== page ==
Yet, many prefab manufacturers are hesitant to preinstall windows. To make it from the plant to the building construction site the panels have to travel on a truck, often enduring bumpy roads shared with unpredictable drivers. The possible repercussions of a pre-installed window breaking are enough to make most manufacturers shy away from preinstallation altogether. 

Sanford Contracting, however, ventured to test these concerns in practice. In the late 90s they loaded panels onto a truck with preinstalled windows and drove for hours over the roughest roads they could find, and as may be a surprise to other prefab manufacturers… no windows or seals were broken.

Since that fruitful learning experience, they continued to pre-install windows into their panels, initiating their partnership with JK Glass in 2008. In the years since, only three sets of windows have broken post-installation. During the first instance, vandals who broke into the plant threw rocks at the installed windows of panels waiting for shipment. In the second instance, a panel was dropped by a malfunctioning crane. Only in the last instance was the window breakage travel-related, when another driver rear-ended the truck carrying the panels. The smashing success of the Sanford Contracting and JK Glass partnership demonstrates that collaboration within the supply chain can be a key to both maximizing profits and delivering a better product.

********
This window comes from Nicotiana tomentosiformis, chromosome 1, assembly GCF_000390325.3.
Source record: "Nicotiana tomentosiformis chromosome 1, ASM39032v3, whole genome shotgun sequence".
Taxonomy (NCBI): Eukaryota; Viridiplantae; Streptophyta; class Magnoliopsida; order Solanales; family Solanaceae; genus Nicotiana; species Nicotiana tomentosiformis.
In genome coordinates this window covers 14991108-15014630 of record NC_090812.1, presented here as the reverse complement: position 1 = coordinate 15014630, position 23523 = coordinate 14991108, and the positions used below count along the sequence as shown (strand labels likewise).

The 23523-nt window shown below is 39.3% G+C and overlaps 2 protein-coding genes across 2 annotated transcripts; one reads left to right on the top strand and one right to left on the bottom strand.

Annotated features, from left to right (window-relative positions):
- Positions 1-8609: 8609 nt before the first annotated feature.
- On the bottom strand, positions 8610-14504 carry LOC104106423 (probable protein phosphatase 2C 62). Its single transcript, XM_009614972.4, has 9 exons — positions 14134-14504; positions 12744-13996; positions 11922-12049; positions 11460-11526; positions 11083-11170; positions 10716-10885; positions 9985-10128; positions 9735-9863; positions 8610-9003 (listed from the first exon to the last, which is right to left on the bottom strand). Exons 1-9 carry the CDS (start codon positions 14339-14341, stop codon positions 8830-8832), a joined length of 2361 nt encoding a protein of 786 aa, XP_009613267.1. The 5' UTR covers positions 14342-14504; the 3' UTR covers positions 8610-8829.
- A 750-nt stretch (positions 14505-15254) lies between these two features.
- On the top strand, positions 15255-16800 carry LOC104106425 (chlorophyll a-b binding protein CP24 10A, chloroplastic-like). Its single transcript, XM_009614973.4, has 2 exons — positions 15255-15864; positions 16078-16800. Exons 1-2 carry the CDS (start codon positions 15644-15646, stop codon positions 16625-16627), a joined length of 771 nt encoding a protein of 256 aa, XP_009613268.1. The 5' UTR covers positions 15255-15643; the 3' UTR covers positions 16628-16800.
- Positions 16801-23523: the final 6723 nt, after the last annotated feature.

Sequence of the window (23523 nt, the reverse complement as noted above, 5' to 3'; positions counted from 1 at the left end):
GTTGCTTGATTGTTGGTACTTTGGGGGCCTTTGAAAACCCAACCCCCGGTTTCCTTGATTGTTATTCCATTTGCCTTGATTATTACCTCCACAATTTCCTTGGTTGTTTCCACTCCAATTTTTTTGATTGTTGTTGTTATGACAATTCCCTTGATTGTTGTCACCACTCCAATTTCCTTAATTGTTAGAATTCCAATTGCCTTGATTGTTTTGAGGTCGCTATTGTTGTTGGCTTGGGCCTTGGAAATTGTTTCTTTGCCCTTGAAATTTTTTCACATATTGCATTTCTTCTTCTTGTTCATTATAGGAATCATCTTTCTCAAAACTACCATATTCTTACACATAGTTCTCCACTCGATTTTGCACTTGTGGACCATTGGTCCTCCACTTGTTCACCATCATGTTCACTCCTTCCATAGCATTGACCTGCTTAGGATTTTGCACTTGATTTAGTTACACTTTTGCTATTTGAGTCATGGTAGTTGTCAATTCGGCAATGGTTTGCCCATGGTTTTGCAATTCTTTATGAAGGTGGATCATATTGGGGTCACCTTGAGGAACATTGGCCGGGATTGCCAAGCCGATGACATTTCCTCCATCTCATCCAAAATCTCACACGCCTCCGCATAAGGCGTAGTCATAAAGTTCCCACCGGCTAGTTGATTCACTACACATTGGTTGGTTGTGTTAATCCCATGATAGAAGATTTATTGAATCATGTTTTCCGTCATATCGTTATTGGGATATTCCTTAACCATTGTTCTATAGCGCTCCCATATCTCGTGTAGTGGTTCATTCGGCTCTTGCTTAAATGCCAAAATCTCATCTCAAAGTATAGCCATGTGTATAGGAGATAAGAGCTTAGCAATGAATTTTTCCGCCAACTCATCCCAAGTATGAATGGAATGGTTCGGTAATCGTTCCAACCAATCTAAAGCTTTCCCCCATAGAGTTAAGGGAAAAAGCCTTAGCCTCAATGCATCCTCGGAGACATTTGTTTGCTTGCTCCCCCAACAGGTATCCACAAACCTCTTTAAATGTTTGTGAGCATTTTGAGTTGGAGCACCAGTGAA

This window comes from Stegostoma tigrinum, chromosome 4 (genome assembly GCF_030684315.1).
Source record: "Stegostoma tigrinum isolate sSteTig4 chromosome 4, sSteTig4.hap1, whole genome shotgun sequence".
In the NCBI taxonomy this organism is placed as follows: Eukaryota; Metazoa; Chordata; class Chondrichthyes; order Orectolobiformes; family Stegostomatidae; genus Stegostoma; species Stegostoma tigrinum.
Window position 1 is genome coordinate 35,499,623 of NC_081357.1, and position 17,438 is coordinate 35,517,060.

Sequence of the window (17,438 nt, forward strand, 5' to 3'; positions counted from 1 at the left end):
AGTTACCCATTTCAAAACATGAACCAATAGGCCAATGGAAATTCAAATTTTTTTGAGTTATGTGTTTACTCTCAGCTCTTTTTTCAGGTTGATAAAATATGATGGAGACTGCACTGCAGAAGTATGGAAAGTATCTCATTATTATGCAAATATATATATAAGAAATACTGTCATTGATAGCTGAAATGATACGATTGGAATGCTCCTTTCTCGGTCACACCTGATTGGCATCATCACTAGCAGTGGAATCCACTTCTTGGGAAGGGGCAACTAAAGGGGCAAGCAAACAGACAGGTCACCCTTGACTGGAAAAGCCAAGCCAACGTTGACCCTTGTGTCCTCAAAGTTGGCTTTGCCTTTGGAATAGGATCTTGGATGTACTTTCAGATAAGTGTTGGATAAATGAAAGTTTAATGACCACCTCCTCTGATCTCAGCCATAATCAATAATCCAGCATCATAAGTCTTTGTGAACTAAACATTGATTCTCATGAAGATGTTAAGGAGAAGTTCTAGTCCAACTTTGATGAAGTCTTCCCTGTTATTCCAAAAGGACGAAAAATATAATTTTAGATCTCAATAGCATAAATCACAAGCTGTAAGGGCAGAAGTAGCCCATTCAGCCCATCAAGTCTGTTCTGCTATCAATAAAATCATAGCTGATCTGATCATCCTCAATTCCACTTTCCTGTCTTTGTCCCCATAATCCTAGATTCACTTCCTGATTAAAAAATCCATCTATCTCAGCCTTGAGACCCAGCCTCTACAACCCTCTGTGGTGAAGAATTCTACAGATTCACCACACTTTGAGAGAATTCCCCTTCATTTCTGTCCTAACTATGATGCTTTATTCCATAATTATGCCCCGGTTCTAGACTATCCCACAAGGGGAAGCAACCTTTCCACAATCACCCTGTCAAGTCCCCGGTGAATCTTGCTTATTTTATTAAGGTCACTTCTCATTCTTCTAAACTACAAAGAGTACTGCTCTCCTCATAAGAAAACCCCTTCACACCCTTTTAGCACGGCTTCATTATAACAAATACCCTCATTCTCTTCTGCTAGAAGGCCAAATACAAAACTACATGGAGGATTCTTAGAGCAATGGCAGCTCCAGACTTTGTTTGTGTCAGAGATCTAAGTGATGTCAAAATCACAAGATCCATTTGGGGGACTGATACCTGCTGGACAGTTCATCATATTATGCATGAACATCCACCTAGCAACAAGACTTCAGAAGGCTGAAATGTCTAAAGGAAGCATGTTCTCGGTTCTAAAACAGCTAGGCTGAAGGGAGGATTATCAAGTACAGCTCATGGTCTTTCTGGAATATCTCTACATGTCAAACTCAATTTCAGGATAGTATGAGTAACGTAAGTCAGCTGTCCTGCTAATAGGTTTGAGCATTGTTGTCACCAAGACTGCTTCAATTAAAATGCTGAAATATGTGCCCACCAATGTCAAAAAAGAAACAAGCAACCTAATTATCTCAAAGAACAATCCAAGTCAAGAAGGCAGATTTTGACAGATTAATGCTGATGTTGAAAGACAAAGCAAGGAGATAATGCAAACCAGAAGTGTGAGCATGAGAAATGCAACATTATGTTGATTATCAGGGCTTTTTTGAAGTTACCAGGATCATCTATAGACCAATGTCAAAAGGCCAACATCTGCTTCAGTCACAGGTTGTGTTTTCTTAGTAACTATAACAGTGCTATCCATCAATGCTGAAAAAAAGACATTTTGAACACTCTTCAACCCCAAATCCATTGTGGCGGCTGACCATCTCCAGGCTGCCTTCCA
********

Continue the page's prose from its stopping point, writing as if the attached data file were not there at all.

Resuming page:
A panel in the midst of the building process sits in the controlled plant environment as employees come around one group at a time to complete their designated step in the panel building process.